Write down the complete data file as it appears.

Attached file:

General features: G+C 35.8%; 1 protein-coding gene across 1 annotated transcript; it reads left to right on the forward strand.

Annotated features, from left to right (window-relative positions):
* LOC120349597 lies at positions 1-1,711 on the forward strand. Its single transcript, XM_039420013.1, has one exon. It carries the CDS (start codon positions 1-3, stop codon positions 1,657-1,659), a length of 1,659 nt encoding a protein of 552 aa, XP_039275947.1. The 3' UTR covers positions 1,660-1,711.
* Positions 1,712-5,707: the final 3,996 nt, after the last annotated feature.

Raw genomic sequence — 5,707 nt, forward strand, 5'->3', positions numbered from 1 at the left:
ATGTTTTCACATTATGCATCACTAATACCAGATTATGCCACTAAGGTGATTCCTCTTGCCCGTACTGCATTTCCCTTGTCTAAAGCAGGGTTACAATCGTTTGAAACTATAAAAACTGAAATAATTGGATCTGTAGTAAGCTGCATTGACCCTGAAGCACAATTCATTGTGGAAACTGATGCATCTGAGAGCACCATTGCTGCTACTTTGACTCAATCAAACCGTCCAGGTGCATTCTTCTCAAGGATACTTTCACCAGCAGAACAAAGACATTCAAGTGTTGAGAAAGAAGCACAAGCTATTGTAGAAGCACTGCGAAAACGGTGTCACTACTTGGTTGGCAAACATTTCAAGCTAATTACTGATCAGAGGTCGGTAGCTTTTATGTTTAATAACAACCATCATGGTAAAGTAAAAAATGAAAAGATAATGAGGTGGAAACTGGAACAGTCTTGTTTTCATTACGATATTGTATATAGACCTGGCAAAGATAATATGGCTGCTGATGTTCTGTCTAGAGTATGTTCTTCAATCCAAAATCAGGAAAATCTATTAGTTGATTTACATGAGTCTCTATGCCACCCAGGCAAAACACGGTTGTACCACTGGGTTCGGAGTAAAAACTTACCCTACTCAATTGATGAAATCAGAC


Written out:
General features: G+C 35.8%; 1 protein-coding gene across 1 annotated transcript; it reads left to right on the forward strand.

Annotated features, from left to right (window-relative positions):
* LOC120349597 lies at positions 1-1,711 on the forward strand. Its single transcript, XM_039420013.1, has one exon. It carries the CDS (start codon positions 1-3, stop codon positions 1,657-1,659), a length of 1,659 nt encoding a protein of 552 aa, XP_039275947.1. The 3' UTR covers positions 1,660-1,711.
* Positions 1,712-5,707: the final 3,996 nt, after the last annotated feature.

Raw genomic sequence — 5,707 nt, forward strand, 5'->3', positions numbered from 1 at the left:
ATGTTTTCACATTATGCATCACTAATACCAGATTATGCCACTAAGGTGATTCCTCTTGCCCGTACTGCATTTCCCTTGTCTAAAGCAGGGTTACAATCGTTTGAAACTATAAAAACTGAAATAATTGGATCTGTAGTAAGCTGCATTGACCCTGAAGCACAATTCATTGTGGAAACTGATGCATCTGAGAGCACCATTGCTGCTACTTTGACTCAATCAAACCGTCCAGGTGCATTCTTCTCAAGGATACTTTCACCAGCAGAACAAAGACATTCAAGTGTTGAGAAAGAAGCACAAGCTATTGTAGAAGCACTGCGAAAACGGTGTCACTACTTGGTTGGCAAACATTTCAAGCTAATTACTGATCAGAGGTCGGTAGCTTTTATGTTTAATAACAACCATCATGGTAAAGTAAAAAATGAAAAGATAATGAGGTGGAAACTGGAACAGTCTTGTTTTCATTACGATATTGTATATAGACCTGGCAAAGATAATATGGCTGCTGATGTTCTGTCTAGAGTATGTTCTTCAATCCAAAATCAGGAAAATCTATTAGTTGATTTACATGAGTCTCTATGCCACCCAGGCAAAACACGGTTGTACCACTGGGTTCGGAGTAAAAACTTACCCTACTCAATTGATGAAATCAGAC